Towards British Nigeria

  • John D. Hargreaves


The British policy of “advance by commercial enterprise”, which Salisbury’s public despatch of 30 March 1892 was written to justify, had been the natural response of liberal statesmanship towards an undeveloped region of moderate importance. Since 1884 adequate diplomatic cover had been created to protect the dominant position which British capital and enterprise had secured around the lower Niger, long assumed to be the region’s richest sector; elsewhere British governments had not judged the national interest great enough to justify much exertion or sacrifice. Towards the one strategic asset of Freetown harbour they had pursued a policy of “defence by partition”, and the agreements of 1889 and 1895 seemed to secure an adequate landward perimeter;1 they preferred to meet the threat of French protectionism by negotiating continuing rights of access for British trade in French colonies rather than by territorial claims which would carry heavy financial and military commitments.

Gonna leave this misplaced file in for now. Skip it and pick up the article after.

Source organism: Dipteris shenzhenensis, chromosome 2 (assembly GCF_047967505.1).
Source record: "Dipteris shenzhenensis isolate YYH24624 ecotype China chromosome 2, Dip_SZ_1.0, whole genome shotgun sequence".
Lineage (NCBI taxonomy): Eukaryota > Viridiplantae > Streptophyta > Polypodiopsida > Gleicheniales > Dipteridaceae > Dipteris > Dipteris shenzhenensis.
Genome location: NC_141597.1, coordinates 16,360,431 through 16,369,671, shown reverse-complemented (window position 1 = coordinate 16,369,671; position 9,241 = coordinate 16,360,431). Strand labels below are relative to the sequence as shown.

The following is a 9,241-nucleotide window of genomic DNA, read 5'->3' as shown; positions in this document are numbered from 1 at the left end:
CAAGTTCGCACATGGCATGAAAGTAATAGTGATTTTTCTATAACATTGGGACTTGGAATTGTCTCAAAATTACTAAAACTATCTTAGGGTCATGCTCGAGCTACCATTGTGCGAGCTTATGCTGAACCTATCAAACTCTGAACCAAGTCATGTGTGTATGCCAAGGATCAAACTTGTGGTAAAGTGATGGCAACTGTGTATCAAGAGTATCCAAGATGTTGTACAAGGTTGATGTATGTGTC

Neutral Zone British Government Imperial Position Territorial Claim Moral Suasion 
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© John D. Hargreaves 1985

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  • John D. Hargreaves

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